Working with active businesses, to investigate real business needs, serves as distinctive encouragement for students, ensuring that research is made stronger, stays relevant and benefits from frontline expertise. Equally, businesses benefit from the impartial expertise and academic thinking from an external, trusted source.

This article will outline the factors that made this particular collaboration so successful.

More students and businesses should seek creative collaboration. Both sides benefit when they bring their different perspectives together and share expertise  it may be uncharted territory, but a worthwhile venture.

During my time studying Industrial Organisational & Business Psychology at UCL, I soon realised that there was a gap between what research shows is good practice and what organisations actually do. Ultimately, what is research and my profession good for, if nobody, or only a select number of stakeholders, in the business world pay attention to them? What are the potential barriers that would prevent organisations from adopting practices that were empirically established, rather than underpinned by years of convention or mere, untested experience?

As an organisational Psychologist and professional actor, my interest was sparked by how these barriers could potentially be addressed and reduced through creative and innovative interventions. I wanted to make an impact by collaborating with an organisation which would not only be open to integrating empirical work into their business, but also in which my creative background  could be brought to the fore.

As PRO uses Actors as a fundamental of their offering, our collaboration was aided by my background in Acting combined with my expertise in Psychology and interdisciplinary research. It didn’t take long to develop an experimental rationale and to creatively develop an underlying personal connection.

We were driven by the same goal; to make a difference in L&D.

What made this collaboration even more unique (and ultimately valuable for the business) was our desire to carry out a business-based experiment, rather than a review of existing data, or a research questionnaire. In choosing to do this, we were actually seeking to prove a hypothesis through our experimental design and in doing so, there was risk for the business that we would not achieve the outcome that the business was hoping for.

Collaborations between businesses and academia are far from taken for granted; an organisation with established work practices needs to be prepared for unforeseen outcomes. We were clear from the beginning, that it was my intention to review the effectiveness of some of the work practices involved from an independent and neutral point of view. It is this ‘vulnerability’ from an organisational perspective, which made this collaboration so worthwhile for both parties involved.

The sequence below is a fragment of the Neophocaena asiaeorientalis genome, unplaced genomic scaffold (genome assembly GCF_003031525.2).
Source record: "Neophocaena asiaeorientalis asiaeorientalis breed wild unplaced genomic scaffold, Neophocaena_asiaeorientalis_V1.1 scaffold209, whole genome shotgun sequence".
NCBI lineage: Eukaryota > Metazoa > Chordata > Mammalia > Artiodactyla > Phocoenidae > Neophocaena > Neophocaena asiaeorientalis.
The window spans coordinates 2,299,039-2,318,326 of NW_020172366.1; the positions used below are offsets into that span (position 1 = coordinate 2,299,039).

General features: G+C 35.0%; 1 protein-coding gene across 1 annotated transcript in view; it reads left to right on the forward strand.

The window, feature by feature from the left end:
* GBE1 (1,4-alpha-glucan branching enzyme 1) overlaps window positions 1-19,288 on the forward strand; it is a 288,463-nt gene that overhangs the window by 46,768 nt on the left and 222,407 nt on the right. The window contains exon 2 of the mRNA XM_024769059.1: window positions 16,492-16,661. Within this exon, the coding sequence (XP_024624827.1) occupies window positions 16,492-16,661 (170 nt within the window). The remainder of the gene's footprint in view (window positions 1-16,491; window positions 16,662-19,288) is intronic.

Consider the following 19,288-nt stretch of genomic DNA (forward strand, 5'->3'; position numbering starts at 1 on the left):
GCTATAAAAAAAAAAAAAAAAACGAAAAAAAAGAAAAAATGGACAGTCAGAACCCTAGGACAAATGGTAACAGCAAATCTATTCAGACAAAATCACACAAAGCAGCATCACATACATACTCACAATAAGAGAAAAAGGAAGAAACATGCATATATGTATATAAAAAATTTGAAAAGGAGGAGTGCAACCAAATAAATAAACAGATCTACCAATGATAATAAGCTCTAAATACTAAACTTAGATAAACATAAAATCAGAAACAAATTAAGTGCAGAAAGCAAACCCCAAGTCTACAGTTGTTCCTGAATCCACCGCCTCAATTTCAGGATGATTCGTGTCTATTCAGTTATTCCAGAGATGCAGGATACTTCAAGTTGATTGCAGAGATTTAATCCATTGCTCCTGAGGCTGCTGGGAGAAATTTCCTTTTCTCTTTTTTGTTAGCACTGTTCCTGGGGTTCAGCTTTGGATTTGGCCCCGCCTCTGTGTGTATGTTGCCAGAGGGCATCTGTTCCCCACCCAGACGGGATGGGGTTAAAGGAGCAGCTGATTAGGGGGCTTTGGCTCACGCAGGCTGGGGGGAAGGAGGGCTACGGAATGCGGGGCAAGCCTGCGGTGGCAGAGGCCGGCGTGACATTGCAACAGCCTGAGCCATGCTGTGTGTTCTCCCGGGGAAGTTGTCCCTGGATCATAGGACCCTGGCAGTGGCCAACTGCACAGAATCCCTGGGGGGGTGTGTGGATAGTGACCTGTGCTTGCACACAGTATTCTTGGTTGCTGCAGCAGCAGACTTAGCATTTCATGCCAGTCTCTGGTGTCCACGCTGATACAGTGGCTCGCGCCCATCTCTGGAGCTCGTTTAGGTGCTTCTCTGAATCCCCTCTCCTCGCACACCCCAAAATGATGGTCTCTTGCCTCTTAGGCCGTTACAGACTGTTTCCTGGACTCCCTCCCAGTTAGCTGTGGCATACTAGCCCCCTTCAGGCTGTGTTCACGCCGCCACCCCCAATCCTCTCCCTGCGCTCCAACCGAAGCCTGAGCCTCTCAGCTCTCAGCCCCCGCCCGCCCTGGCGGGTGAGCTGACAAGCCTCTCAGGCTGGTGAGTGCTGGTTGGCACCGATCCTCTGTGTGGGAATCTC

I was professionally well supported through my close involvement in the business. Moreover, I received the opportunity to translate the often highly contextualised theory from my degree into practice. From an academic as well as business perspective, this was an integrative ‘win-win’ situation for both parties involved.

My advice to both business and academia when investigating opportunities for collaboration would be:

Speak about mutual expectations from the beginning. Although these may change throughout the process, the ‘bare bones’ should be mutually agreed to prevent unforeseen surprises along the way! Research has to be orientated upon facts and not upon results that an organisation might hope for. An organisation must be prepared to accept results, even though they might come as unexpected or even disadvantageous to how the company is currently operating. Ultimately, only the acknowledgement of a certain result can lead to the assumption that a hypothesis about the researched theme is accurate. Recognise the value of experimentation over survey. Only and experiment can give you a causal link, surveys show correlation, but not causation. Integrating the researcher closely into the work process, possibly combining it with an internship.

Benedict Laumann, M.Sc